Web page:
Saturday, September 17, 2011

Fate Marable: Father Of Pittsburgh Jazz

Fate Marable Band from Traditional Jazz

Fate Marable was born in Paducah, Kentucky, in 1890 and learned to play piano from the lap of his mother. He was taught well, too, playing professionally by his ninth birthday.

In 1907, at the of age 17, he began entertaining on the steamboats that churned up and down the Mississippi River. Marable started out playing on the paddlewheeler "JS 1" as part of duet - he tickled the ivories alongside a violinist - but soon picked up players and became a cruise bandleader.

He worked for Captain Joe Streckfus' Line, which featured dances on their bread-and-butter day trip excursions. His cruises plied the Mississippi from New Orleans to points northeast along the Ohio. Streckfus considered his boats "floating ballrooms" and was a hands-on operator, attending every rehearsal and critiquing the performance.

Marable dug the jazz sound being played in the delta and soon incorporated it into his playlist, picking up players from NOLA and along the river towns who were familiar with the music. His musicians were more than just jazz cats, though. They had to keep the customers happy and the boat's dance floor full, so his card included jazz, ragtime, standards and current tunes.

The bandleader was a technician and perfectionist, only tolerating artists who were professional in their craft and able to play music from a sheet, but allowing those with the chops to improvise. His groups went under the banner of the Society Syncopators, Kentucky Jazz Band, Metropolitan Jaz-E-Saz Orchestra and the Jazz Maniacs.

The band served as a musical doctorate program for those who would eventually become a who's who of early jazz artists - Louis Armstrong, Baby and Johnny Dodds, Zutty Singleton, King Oliver, Johnny St. Cyr, Tommy Ladnier, Red Allen, Pops Foster, Narvin Kimball, Gene Sedric, Jimmy Blanton, Earl Bostic and Al Morgan were numbered among its members.They spread the sound of jazz from its Big Easy birthplace throughout the Mississippi and Ohio River valley towns, traveling as far north as St. Paul and east to Pittsburgh.

By the early twenties, Marable's band was widely considered the best dance outfit not only on the river, but in the country.

Marable was famous for another thing, too - he played the boat's steam calliope, and the organ music could be heard echoing along the river for miles, announcing both the arrival of the steamship and his band. It was said that the keys would get so hot - we assume from the steam, though maybe his playing had something to do with it - that Marable had to wear gloves when he performed. He also sported a hooded raincoat while playing because the steam would condense from the pipes and rain down on him.

Like most riverboat musicians, he needed an off season gig, generally beginning after Labor Day, to keep the daily bread on the table. When the boats were drydocked for the winter, Marable would work out of his business base of St. Louis, his hometown of Paducah and Pittsburgh, where his family stayed while he was touring on the steamers. In fact, we believe his son, Fate Marable, is still alive and kicking in the Steel City at the age of 87.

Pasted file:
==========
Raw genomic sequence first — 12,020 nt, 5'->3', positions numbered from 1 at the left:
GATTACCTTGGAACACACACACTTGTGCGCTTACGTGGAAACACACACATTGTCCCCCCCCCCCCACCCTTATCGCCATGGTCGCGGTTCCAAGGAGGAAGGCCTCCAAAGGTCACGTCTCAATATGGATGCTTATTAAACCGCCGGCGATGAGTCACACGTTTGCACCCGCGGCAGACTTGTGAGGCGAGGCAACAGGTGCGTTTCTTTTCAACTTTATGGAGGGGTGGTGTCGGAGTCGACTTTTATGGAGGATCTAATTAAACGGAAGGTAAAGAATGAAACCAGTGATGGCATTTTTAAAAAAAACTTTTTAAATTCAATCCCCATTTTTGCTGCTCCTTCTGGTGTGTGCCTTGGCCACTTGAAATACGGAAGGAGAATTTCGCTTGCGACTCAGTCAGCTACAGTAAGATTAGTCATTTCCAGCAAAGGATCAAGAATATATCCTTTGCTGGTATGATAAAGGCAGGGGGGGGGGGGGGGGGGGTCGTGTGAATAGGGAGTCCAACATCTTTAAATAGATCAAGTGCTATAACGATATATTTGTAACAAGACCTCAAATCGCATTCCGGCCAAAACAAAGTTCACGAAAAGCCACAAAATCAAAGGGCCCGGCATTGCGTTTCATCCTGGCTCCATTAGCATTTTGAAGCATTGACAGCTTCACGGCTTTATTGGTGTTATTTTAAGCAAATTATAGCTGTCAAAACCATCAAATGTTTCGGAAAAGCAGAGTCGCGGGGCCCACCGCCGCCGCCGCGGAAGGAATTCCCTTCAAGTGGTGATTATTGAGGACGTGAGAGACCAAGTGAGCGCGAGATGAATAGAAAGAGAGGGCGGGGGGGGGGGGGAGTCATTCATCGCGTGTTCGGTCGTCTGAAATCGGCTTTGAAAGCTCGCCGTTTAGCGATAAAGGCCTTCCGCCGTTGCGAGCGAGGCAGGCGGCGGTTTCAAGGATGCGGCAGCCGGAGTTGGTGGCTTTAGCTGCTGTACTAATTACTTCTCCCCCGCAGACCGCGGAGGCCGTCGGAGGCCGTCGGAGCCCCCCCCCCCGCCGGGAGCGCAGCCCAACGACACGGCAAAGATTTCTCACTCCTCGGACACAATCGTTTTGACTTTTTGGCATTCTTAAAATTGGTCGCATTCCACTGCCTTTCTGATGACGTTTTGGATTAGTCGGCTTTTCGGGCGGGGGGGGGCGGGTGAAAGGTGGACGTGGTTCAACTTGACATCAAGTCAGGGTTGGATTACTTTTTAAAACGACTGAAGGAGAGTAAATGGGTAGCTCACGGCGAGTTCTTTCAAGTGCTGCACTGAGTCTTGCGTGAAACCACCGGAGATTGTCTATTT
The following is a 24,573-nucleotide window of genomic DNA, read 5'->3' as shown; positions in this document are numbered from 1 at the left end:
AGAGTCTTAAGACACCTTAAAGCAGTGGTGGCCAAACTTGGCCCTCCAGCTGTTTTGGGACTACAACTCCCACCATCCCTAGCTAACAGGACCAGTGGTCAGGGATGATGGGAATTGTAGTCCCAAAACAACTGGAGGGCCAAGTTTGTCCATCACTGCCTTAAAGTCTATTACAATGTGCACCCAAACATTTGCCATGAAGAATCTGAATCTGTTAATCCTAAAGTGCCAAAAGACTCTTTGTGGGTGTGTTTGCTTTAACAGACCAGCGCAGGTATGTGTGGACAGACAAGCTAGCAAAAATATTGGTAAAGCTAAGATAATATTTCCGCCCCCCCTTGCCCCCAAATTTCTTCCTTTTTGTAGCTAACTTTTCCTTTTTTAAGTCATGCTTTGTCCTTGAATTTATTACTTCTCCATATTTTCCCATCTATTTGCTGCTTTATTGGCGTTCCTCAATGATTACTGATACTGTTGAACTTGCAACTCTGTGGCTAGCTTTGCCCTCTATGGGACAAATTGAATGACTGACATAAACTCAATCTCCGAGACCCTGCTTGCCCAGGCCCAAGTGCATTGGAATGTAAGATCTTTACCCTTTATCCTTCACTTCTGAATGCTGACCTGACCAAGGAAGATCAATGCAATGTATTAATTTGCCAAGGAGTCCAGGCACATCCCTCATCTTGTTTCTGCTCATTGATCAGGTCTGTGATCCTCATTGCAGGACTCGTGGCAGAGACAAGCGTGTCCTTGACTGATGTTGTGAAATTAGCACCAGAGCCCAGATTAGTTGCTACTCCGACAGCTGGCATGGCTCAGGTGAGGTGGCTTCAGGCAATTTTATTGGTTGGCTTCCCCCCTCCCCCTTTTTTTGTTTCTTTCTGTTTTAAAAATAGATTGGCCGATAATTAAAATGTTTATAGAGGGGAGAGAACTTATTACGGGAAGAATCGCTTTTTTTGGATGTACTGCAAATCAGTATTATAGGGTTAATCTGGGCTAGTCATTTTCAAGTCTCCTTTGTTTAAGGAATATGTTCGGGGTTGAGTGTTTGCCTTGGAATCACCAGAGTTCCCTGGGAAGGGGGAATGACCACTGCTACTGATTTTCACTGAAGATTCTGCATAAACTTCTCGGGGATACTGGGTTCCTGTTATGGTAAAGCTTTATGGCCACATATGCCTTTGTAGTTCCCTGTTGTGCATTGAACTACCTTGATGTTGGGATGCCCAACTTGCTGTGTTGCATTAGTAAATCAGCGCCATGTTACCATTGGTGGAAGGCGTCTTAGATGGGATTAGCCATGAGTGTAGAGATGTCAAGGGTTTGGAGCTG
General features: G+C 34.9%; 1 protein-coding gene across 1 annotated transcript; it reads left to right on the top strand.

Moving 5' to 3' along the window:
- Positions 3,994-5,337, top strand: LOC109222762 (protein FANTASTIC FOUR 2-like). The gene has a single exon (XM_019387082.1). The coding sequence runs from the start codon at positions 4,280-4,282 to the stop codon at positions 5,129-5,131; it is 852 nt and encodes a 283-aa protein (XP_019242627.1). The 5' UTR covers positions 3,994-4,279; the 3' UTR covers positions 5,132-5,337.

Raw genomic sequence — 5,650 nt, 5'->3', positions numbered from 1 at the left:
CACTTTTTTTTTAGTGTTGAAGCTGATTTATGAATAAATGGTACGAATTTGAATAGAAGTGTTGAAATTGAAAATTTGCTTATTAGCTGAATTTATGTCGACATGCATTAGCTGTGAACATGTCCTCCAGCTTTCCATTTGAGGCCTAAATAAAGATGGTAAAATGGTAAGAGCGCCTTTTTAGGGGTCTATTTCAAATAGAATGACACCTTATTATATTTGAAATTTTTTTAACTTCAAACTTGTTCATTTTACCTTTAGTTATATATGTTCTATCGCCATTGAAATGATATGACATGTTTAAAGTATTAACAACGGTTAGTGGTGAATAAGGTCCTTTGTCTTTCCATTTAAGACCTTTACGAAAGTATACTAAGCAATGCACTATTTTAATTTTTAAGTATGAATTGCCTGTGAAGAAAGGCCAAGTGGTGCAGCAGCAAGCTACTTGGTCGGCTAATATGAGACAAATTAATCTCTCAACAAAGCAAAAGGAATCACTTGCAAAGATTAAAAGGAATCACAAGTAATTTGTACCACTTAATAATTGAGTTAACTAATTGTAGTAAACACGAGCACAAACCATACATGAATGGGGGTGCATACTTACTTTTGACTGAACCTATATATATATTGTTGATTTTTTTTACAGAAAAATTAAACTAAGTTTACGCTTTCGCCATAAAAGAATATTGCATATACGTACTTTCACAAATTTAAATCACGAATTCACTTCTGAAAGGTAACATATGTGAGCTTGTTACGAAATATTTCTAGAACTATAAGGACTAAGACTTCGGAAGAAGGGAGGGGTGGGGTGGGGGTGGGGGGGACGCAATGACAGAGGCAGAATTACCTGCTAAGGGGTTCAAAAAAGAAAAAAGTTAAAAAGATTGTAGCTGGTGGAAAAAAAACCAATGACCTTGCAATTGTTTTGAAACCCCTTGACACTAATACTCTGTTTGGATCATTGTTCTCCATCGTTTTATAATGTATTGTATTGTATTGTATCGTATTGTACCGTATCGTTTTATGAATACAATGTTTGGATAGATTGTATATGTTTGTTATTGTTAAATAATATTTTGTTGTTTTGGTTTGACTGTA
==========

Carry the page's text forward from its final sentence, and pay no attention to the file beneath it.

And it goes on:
Marable led a band and played piano at the Leader House on Wylie and Crawford Avenues (which would continue on as the Crawford Grill in 1930), the Centre Avenue Bailey Hotel, considered the elite black stopover in the City and where African-American performers playing Pittsburgh would stay, and other Hill District hot spots.

His band is thought to be one of the first pair of all-black swing orchestras performing in the city, along with Lois Deppe and the Serenaders. He also performed on the Pittsburgh steamboat circuit for their local excursions on boats like the Senator, pounding away on the calliope when he wasn't leading the band.

Not only did he expose the City to jazz, but Marable was a considered a seminal influence, sometimes called the founding father of the storied line of Pittsburgh jazz pianists like Mary Lou Williams, Earl "Fatha" Hines, Erroll Garner, Billy Strayhorn, Ahmad Jamal and Horace Parlan, along with local keyboardists like Dodo Marmarosa and Johnny Costa.

And while not credited to Marable publicly, we wouldn't be surprised if his calliope chops didn't help to jump start the emergence of Pittsburgh's famed Hill District organ houses and local Hammond players like Gene Ludwig, Bill Heid, Wendell Freeman and John Papi.

While he didn't personally shape any of their careers (although a couple may have sat in with his band), Marable was the man who introduced jazz to the City. He was the shadchan who started the torrid jazz love affair that would last for decades between the town and its players and continue on today.

Marable continued to lead paddlewheel bands until 1940, when an infected finger threatened to cut short his livelihood. He recovered, but that marked the end of his Pittsburgh era as he retired from the river and opted to finish out his career playing in St. Louis clubs. He died there at the age of 56 from pneumonia and was buried in his home town of Paducah.